The Venice society is merely divided into classes which are arranged depending on the level of acquisition of resources, and as well as the ability of individuals. These classes include the owners of the support such as Roderigo, Brabanzio, Desdemona, Montano, Othello, senators, and Duke of Venice. In the play, the characters such as Lago, Emilia, Cassio, Loderico, and Graziano can be classified as middle-class people (Shakespeare, 289). Furthermore, they are other characters who seem to fall in the lower class, and they include Bianca and Clown. Most importantly, the existence of the social course in Venice society represents the capitalism ideology of leadership (Jackson, 52). Thus, this is the reason why co-workers challenge some of those who hold power as a way of struggling for staying power.

Power Dynamics and Hierarchy in Venetian Society: An Analysis through Marxist Theory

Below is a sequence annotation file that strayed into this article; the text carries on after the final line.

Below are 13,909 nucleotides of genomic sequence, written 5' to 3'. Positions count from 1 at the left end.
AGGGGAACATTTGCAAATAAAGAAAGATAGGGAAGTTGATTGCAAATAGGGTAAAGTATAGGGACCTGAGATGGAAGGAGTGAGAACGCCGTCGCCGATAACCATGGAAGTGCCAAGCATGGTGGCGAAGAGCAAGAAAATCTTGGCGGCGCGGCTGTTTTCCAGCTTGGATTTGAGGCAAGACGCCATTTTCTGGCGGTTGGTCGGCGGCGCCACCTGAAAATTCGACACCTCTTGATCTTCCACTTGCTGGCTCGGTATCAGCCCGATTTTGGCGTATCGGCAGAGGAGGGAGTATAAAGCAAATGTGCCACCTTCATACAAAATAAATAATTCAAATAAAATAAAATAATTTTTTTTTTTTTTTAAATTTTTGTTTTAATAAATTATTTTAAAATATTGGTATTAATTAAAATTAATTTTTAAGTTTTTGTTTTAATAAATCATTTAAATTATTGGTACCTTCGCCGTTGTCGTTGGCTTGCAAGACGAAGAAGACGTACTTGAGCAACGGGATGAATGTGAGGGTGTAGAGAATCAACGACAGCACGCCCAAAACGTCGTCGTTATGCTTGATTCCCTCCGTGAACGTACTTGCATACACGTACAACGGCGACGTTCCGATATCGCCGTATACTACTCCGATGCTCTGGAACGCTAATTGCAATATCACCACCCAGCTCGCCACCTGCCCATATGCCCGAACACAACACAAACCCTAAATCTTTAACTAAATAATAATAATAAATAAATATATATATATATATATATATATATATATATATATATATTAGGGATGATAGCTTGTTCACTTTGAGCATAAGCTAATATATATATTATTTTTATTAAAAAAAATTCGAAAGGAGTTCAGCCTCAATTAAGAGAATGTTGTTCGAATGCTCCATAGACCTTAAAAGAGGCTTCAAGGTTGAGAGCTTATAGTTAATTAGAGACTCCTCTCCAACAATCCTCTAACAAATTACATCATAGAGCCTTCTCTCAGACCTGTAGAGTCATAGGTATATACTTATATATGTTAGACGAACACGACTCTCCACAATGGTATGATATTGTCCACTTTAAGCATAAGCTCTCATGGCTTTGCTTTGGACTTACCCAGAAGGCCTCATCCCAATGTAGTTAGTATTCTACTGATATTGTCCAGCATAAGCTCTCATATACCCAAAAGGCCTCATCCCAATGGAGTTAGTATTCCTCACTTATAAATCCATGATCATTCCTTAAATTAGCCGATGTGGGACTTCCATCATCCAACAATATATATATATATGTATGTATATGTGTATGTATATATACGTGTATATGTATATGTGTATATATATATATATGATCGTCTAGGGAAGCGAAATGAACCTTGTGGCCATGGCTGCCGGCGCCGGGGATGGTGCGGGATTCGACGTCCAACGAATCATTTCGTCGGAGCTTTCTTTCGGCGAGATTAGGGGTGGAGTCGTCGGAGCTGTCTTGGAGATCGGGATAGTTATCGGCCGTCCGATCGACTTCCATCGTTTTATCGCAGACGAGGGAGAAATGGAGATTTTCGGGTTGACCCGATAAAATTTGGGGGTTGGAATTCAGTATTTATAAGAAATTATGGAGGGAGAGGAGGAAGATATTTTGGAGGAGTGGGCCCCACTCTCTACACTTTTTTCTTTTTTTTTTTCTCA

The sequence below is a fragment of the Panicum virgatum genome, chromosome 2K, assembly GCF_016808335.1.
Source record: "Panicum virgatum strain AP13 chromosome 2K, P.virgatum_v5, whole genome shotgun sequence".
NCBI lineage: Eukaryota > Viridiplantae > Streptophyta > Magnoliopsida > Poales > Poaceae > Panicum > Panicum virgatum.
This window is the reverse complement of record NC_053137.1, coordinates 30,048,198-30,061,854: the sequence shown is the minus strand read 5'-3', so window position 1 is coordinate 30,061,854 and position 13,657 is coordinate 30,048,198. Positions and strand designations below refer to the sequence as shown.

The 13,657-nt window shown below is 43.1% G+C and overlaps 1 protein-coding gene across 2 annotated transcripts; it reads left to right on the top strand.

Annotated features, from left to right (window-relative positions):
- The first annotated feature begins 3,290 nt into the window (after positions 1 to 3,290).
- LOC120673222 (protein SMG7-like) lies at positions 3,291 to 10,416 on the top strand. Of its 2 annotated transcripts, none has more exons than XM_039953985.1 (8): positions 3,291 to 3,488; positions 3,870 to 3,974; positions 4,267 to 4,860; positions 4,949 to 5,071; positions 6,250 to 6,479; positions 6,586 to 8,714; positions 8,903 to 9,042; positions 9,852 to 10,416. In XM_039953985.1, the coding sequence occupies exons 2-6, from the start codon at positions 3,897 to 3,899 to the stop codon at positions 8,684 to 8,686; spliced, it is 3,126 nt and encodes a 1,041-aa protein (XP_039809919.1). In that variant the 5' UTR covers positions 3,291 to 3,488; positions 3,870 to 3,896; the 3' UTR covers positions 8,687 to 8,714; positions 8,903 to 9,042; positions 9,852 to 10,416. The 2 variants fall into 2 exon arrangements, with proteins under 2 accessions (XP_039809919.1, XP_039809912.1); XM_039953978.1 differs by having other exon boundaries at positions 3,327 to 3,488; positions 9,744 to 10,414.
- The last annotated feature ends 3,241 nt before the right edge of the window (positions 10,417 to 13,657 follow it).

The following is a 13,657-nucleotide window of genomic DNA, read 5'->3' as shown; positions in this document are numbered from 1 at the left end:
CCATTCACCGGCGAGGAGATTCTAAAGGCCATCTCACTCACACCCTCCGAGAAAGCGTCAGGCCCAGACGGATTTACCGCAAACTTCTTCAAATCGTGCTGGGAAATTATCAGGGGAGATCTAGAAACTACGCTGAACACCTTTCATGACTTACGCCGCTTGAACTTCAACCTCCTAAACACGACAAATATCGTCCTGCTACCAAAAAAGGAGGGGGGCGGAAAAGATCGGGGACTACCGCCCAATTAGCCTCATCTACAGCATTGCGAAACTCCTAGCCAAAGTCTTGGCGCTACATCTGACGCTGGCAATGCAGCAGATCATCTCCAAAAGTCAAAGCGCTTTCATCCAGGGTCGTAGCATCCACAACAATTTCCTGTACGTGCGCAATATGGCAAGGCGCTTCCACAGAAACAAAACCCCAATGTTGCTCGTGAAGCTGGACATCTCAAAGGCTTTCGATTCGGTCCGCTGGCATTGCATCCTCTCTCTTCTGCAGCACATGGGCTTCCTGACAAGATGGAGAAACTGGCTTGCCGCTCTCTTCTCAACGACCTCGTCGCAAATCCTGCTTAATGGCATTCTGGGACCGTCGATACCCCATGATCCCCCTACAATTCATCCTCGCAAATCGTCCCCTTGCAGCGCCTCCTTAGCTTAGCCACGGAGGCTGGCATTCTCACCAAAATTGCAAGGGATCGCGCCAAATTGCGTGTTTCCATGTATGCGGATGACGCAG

The understanding of essential values depicted in the play needs to be looked through through the relationship between Othello and Desdemona. When Desdemona said to her father that, "My noble father... To you, I bound for life and education. My life and education both do teach me how to respect you...But here's my husband, and so much duty as my mother showed to you, preferring you before her father..." (Shakespeare, 187) The breaking of norms and values of Venetians reflects the changing values in the society of Venice, hence the sharing of power. On the other hand, the complaints of Lago over the promotion of Cassio show a lot about strength and government in this society (Shakespeare, 267). Thus, Shakespeare emphasizes high values put on experience rather than the ability to bring changes. In a community experiencing the social and political challenges, it is required for consideration of knowledge and skills for the attainment of highest goals and political domination (Jackson, 26). This is opposed to the family history and color of the skin which had dominated the Venetians' politics. Concerning this, Shakespeare's work primarily focuses on the changing society's perception regarding the power holder.